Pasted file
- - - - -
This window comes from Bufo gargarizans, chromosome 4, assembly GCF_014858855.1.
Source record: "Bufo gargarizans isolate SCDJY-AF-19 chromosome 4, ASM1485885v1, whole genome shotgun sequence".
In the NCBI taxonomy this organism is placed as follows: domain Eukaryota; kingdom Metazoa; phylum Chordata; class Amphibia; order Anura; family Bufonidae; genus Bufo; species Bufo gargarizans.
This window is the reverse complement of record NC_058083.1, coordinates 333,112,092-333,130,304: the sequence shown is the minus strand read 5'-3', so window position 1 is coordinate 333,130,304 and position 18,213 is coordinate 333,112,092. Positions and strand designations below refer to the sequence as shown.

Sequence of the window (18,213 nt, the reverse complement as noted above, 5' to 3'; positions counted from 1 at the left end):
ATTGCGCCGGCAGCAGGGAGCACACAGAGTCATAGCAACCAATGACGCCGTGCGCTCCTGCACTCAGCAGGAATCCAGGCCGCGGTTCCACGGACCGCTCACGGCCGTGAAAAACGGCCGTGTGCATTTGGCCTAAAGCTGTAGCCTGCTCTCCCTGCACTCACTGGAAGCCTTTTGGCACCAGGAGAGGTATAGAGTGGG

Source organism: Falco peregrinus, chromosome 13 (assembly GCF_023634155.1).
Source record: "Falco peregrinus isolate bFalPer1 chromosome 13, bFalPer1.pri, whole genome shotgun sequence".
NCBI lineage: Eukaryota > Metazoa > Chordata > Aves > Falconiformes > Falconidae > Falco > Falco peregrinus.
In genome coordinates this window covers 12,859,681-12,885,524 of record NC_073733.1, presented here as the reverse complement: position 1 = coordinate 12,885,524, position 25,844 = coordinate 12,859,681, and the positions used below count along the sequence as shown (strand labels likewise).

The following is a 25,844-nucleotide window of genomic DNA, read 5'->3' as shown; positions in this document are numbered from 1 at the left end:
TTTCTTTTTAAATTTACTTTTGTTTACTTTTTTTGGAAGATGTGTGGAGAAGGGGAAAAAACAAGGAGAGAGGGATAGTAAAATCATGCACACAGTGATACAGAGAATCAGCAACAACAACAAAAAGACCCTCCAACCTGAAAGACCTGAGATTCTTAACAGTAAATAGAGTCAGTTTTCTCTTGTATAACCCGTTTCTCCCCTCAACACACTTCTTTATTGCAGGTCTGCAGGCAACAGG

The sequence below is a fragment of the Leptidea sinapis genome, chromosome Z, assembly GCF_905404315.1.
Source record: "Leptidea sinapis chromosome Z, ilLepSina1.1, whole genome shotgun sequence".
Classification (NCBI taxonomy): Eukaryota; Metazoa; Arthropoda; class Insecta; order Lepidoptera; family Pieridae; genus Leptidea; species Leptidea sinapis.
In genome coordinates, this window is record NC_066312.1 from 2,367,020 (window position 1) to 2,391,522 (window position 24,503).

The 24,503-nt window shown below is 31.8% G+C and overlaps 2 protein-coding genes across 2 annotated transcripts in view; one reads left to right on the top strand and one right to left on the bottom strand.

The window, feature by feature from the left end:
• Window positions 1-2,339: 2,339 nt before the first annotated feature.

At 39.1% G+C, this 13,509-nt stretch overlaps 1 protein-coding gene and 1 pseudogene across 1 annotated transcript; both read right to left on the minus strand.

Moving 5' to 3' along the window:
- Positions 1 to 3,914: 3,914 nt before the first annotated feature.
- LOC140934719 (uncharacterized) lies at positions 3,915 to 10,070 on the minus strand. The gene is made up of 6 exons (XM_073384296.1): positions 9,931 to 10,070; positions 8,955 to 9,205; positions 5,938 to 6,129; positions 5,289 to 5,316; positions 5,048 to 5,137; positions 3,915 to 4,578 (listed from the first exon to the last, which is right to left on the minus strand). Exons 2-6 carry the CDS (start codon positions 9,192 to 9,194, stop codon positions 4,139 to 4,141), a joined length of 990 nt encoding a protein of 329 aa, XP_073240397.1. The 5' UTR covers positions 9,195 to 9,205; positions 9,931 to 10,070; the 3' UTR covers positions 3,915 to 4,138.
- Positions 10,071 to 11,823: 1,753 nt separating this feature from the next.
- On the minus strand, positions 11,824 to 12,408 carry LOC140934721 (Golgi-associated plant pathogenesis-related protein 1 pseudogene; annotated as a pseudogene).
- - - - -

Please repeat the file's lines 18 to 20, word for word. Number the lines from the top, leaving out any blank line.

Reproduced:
The window, feature by feature from the left end:
• Window positions 1-2,339: 2,339 nt before the first annotated feature.

At 39.1% G+C, this 13,509-nt stretch overlaps 1 protein-coding gene and 1 pseudogene across 1 annotated transcript; both read right to left on the minus strand.